Self sustainability, a beginning

Dec 06, 2014 (Indianapolis) – Self sustainability, a beginning

            What has to be the ultimate goal of any supervisor, manager, employer: helping the workforce become self-directing decision makers on behalf of the company goals. Imagine if most of your employees, maybe 75%, were self directing themselves toward goal level performance on the critical tasks they perform for the company. That should be easy to imagine since from my research most companies in fact have around 75% of the critical tasks being done by self directing employees. That is average though. No big deal. No distinction.

If that is in fact “average” or what I label as “mediocre” – half way up the stony mountain – then what is the distinction that moves some companies to great, further up the stony mountain, while others languish at mediocre? To be useful in this blog think about companies that are competitive pairs as did Collins in the seminal book “Good to Great.”

The model that I will reference is the Ken Blanchard Companies “Situational Leadership II” model. In the model I have found that average = good = development level 3 in the model. The model also has a higher level of performance, development level 4 which I have found as “distinctive” – great – head and shoulders above the “average” worker, manager, or company.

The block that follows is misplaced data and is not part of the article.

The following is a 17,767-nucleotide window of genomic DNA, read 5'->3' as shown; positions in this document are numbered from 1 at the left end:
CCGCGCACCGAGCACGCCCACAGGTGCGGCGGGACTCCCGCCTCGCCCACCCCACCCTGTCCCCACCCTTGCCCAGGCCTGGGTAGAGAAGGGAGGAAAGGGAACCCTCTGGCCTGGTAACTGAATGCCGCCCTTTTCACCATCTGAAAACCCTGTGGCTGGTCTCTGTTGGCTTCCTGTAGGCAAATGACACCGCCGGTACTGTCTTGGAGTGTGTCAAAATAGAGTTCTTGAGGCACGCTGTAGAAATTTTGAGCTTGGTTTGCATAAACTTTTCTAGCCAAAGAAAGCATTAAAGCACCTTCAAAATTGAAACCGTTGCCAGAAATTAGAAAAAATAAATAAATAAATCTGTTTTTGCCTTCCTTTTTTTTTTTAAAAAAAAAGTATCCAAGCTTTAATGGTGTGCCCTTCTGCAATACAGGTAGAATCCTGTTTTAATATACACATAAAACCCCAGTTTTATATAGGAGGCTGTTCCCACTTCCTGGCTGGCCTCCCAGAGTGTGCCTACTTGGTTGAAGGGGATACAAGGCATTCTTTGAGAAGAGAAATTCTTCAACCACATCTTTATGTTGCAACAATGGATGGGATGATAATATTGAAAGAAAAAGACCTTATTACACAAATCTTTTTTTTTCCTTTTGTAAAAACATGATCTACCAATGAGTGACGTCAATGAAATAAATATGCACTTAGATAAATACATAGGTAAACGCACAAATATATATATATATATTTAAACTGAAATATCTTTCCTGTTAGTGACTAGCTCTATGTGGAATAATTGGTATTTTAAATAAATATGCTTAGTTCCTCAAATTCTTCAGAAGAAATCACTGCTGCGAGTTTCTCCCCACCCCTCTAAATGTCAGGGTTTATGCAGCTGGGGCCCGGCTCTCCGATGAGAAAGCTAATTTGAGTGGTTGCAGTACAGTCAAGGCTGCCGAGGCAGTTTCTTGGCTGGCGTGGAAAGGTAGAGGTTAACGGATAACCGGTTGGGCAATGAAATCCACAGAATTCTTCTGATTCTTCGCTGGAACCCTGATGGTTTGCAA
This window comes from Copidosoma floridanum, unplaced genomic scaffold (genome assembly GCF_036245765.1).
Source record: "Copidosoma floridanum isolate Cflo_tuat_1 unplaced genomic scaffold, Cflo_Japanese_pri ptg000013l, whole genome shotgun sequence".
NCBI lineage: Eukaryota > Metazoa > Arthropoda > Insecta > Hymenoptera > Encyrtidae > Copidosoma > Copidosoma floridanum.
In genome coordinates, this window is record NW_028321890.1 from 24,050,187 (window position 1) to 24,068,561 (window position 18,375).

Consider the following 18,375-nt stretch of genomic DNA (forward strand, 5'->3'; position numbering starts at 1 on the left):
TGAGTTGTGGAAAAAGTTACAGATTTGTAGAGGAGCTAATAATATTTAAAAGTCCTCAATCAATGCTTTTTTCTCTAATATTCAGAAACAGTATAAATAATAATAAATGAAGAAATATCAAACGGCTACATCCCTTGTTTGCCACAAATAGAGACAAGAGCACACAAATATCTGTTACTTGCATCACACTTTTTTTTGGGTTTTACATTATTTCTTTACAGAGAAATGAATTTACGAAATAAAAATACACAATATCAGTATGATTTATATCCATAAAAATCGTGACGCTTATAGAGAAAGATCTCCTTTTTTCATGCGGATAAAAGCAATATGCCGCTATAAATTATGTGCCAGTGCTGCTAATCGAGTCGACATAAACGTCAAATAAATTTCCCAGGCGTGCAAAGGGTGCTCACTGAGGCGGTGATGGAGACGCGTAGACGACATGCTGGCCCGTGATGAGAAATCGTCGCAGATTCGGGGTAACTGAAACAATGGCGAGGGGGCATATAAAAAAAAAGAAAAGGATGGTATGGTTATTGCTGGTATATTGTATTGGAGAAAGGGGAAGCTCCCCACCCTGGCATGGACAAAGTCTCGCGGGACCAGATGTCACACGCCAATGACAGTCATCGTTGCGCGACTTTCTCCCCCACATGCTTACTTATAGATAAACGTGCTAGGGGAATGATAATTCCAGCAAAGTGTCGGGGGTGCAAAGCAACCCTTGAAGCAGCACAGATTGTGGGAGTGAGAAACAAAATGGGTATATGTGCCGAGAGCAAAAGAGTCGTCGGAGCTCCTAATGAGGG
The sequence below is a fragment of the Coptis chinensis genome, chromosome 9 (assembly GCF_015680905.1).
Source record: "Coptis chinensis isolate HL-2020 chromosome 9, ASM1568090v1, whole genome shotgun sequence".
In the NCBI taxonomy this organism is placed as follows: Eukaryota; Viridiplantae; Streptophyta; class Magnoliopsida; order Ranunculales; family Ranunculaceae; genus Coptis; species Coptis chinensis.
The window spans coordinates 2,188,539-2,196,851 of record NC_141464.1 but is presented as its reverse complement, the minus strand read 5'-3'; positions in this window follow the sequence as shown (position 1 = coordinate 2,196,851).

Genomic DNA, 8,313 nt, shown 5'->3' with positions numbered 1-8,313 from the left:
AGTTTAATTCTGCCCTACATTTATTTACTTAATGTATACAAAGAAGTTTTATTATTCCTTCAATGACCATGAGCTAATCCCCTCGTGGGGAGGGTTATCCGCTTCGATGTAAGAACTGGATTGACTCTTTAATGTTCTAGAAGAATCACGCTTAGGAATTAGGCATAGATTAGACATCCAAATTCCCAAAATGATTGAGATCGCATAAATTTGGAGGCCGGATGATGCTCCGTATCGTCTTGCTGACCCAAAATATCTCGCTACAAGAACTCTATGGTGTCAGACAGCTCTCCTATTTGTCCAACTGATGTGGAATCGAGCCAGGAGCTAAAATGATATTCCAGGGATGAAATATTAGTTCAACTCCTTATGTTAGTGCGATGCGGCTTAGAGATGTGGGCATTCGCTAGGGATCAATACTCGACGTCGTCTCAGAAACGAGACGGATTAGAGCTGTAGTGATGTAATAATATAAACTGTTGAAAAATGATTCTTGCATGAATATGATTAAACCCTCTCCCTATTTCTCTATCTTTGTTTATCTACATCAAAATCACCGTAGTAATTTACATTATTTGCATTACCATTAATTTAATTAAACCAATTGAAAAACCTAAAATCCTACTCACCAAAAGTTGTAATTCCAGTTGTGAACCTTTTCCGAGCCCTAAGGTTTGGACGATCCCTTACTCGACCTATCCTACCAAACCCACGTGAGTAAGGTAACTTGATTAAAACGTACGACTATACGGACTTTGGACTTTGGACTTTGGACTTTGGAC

What allows, causes, provokes, drives, entices, or woos and employee, manager, or company to regularly do the critical actions at development level 4? Before I offer my best assessment of my question allow me to offer some data. In my research: about 15% of the critical tasks are being done at development level 4. That is not 15% of the employees but 15% of the tasks. My guess, but not researched is that the “hi-pos”, the designated high performers do more of their critical tasks at d4 than the average performer in the company.  I would even bet that the “hi-pos” have learned better than the average performer which tasks are currently critical and do those tasks much better than the average performer and much better than the average tasks that they are assigned. In short they do first things first and they do them better, faster, and different than the average “bear.”

To the question from above: seems there are two general answers:

  1. Of the 15% of the tasks that are being done in the d4 zone, 9% are being done at that level of performance by naturally high performers. People who would do a great job on a task because of who they are irrespective of any external factors. At times I have been that d4 performer or have seen others perform at that level “in spite” of the external factors. Remember, d4 performance is distinctly above the goal level, average, d3 level performance.
  2. The other 6%? Now that is a group worth pondering. They are in the zone because of extrinsic factors. In my next post I will begin to elaborate on those factors. It will be my Christmas present to all. It will also be a New Years gift as I am sure I will take more than one post.

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